Of course no one advances these ideas more strongly than American conservatives. And Vogel's argument adds yet another perspective on why they are wrong about this. (I made a very similar argument from the perspective of American history in my own book.) Yet Vogel takes this a step further in arguing that progressives suffer from this frame as well. The vehicle of this suffering is the concept of "market failure." Democratic politicians frequently argue that government intervention is necessary in this or that case because the market has failed, usually due to some oddity in the nature of the product at hand. (Air quality, for example, is a public good that, by definition, the market cannot allocate property. On the other hand, the market may be working just fine in failing to provide food or housing to the poor. But society is unwilling to live with those consequences, so we alter the markets for those goods.) Arguing that government should take action only when markets have failed, however, is implicitly treating those conditions as though they are special cases. This premise, in turn, underscores the assumption that markets distribute goods, in the majority of cases, exactly as we would want them to do. At the bottom of this chain of inferences is the notion that markets are what we generally want and government is what we reluctantly have to turn to, out of necessity, from time to time.
In 1968, John Kenneth Galbraith made a parallel observation about the history of economics. In the eighteenth century, he argued, social observers saw government flailing in its attempts to deliver its primary good—social order—while markets distributed such things as food and shelter with much greater efficiency. Because they generalized from their local state of affairs, such products as "alcohol, comic books and mouth wash [sic]" have come to "bask under the superior reputation of the market" while "schools, judges, patrolmen, and municipal swimming pools lie under the evil reputation of bad kings." Vogel argues that Democrats have internalized this pro-market thinking in order to avoid being tarred with broad brush of "big government." As Kwak summarizes Vogel's argument:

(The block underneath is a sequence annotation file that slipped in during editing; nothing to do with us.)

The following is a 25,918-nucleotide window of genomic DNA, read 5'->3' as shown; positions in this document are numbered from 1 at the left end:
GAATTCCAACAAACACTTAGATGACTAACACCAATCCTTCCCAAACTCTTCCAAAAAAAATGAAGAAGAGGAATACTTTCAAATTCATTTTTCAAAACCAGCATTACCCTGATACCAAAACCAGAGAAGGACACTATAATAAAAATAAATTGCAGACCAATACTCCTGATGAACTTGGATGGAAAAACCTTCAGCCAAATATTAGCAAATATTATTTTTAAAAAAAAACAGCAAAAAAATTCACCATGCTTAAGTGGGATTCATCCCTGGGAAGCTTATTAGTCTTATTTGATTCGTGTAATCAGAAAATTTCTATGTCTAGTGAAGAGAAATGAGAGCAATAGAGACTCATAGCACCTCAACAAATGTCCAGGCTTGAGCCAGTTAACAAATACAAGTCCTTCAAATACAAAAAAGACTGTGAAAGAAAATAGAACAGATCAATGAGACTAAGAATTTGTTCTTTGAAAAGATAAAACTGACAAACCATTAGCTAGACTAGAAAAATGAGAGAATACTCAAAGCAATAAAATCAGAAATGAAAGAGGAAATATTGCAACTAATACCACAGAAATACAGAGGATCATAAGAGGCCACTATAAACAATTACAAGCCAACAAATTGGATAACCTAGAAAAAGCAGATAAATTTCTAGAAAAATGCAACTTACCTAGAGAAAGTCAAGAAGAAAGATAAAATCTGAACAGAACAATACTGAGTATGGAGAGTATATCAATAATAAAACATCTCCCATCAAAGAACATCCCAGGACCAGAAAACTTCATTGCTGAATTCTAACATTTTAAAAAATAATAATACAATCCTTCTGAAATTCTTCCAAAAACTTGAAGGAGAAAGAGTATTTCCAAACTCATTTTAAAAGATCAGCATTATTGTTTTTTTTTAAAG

The conservative strategy was to shout, “The market is rational and the government is dumb.” Democrats, afraid of being tarred as government-loving (and hence dumb) liberals, responded with “me, too.” Only, as well-educated technocrats like to do, we added a few qualifiers: markets are usually rational, and the government is usually dumb, but sometimes markets make mistakes, so in those cases (only) the government should intervene to restore the outcome that the market should have produced.
In his review, Kwak argues that this framework is both bad politics—correcting market failures isn't really that inspiring—and bad policy, as it "rules out policies that could directly address the problems that ordinary families face." Progressives are not always interested in restoring the state of affairs that a perfectly functioning market would have brought about. Sometimes they want to challenge the market itself. Kwak rightfully points out that it is inequality and not market failure that causes many of the problems that Democrats (should) want to address. But saying nothing more than "our markets are better than their markets" ultimately sends the message that "when it comes to housing, health care, education, and retirement, you’re on your own." There's nothing particularly progressive about that.
Government has greater and more important functions than correcting for market failures. Read the review, buy the book.